Vegas Golden Knights Marc-Andre Fleury Could Become Expendable

Marc-Andre Fleury

 

Even though Marc-Andre Fleury was slated to start Game 1 of the Western Conference Finals, it doesn’t mean that he is feeling safe to stay on the team. He does carry a lucrative two-year $7 million AAV contract. That would make it next to impossible to trade him. The frozen salary cap will definitely make that even more difficult.

Marc-Andre Fleury May be Gone

It must be noted that when the Vegas Golden Knights acquired Robin Lehner in February, Peter DeBoer assured Fleury that he was still the starting goalie. One can equate that to a head coach assuring a player that he won’t be traded… only to mean that he could in fact be traded. There are no guarantees in the NHL.

It just doesn’t seem logical to think that the Golden Knights who gave up a player, prospect, and second-round pick to get Lehner would let him go for nothing. So, the alternative is to buy out Fleury’s contract and allow him to sign elsewhere. He would still gather $8.33 million out of it and would become a free agent allowed to sign wherever he pleases.

So, would it be possible that he could actually go back to where it all began in Pittsburgh? With the Pittsburgh Penguins looking at trading restricted free agent goalie Matt Murray, that could allow Fleury to go back home. The downside of that option is, would Tristan Jarry be the starter or would it be a goalie 1/1A situation? The Penguins’ fans still remember all the glory years with Fleury in between the pipes. Would they be satisfied with him being a backup? Lots to consider.

Salary Cap Issues Prevail

If the Vegas Golden Knights want to keep Robin Lehner, they will need to meet his salary demands. He was earning $5 million for one year when he was with the Chicago Blackhawks. He’ll certainly require a larger contract than that considering how well he has been playing. In 12 playoff games he has accumulated some pretty impressive statistics. He is 8-4 with a sterling 1.99 goals-against-average and a .918 save percentage, with three shutouts. With numbers like that it almost makes Fleury expendable.

If the Golden Knights had to only pay Fleury $2.88 million in the first year of his buyout deal, that would allow them some cap space to sign Lehner. Of course they would still owe Fleury $3.08M in the second year, and $2.08 million in years three and four.

What is really critical is does the Vegas Golden Knights organization feel that Fleury can still play at the level of $7 million a year, or is it best to buy him out? The way Lehner has been playing, it will be tough to allow him to go especially after the Vegas club gave up quite a bit to get him on their roster. For Lehner, he has got to be quite comfortable being on a team who is in the final four teams competing for the Stanley Cup. When you also consider the success this Vegas team has enjoyed since its inception, Lehner could do worse.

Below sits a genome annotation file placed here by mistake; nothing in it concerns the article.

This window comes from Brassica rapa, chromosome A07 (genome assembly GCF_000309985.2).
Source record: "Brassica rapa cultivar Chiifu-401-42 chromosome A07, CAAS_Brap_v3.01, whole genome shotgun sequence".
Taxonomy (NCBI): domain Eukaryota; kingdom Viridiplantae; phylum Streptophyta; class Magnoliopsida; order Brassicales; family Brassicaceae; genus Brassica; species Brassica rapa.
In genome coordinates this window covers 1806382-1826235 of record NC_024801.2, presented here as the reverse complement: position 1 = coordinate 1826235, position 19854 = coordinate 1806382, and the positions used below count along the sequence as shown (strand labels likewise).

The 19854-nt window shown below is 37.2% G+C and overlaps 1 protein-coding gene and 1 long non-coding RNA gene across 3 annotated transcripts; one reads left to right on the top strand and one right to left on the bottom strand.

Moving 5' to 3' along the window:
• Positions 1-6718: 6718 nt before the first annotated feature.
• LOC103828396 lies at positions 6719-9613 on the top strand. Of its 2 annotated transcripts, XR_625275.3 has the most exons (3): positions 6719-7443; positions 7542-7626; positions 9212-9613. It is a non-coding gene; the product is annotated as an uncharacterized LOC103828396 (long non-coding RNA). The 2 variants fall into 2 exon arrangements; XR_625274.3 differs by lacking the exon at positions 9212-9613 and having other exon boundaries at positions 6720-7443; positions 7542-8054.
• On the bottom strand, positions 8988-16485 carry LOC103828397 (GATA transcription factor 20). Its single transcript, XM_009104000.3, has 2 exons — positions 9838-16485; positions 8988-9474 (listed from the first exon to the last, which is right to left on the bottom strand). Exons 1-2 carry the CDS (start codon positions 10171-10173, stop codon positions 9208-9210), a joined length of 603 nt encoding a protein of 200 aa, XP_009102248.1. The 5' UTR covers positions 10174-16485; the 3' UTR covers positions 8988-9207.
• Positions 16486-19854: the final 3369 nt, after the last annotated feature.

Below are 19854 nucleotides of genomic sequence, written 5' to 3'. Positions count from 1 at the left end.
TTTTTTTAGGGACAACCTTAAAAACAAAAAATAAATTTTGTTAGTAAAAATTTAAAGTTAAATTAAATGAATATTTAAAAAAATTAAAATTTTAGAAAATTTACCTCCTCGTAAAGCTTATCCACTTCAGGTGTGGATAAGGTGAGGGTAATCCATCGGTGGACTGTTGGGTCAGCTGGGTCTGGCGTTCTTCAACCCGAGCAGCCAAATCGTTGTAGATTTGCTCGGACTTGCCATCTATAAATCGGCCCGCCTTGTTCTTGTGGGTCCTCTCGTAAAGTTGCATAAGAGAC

He can expect to earn in the $5.5 – $6 million range for perhaps a three-year deal giving him stability. If the Golden Knights bought out Fleury, they could then afford to sign Lehner to a type of deal like that.

It’s Tough to Keep Two Good Goalies

Now if the Golden Knights wanted to keep Fleury, they would be paying close to $13 million for their two goalies, when only one will play the majority of the season. It makes sense to let Fleury go even though he has been magnificent in Vegas. He has added a 91-50-14 regular season record with a .915 save percentage and a 2.51 goals-against-average. He has 17 shutouts too. In playoff games Fleury has 30-19-11 record with a .920 save percentage and a 2.39 goals-against-average.

It’s difficult to dispute that he should still be in the net for a majority of games. Yet, something changed in the Vegas organization since DeBoer took over behind the bench. Is Fleury feeling less appreciated? The Tweet by his agent depicting a sword in Fleury’s back with DeBoer’s name on it perhaps tells more than we know.

If a split is imminent between the Vegas club and Fleury, it seems like the perfect fit for him to go back to Pittsburgh. Of course, we don’t really know how “Flower” feels about that scenario. He just wants to play hockey. He wants another Cup. And, it doesn’t necessarily mean it has to be in Vegas.

If the Golden Knights do win the Cup hardware, will that change this entire situation with Fleury? Will it also allow the Vegas organization to appreciate Fleury more? Fleury’s been around a long time and he knows nothing is guaranteed. Yet, his hockey journey is coming to a slow end considering his age. If he fails to play well in the playoffs, you can almost be certain that the management of the organization will search as to what to do about his contract.

Perhaps, he’ll make it easy on them. Maybe he wants to go back home.

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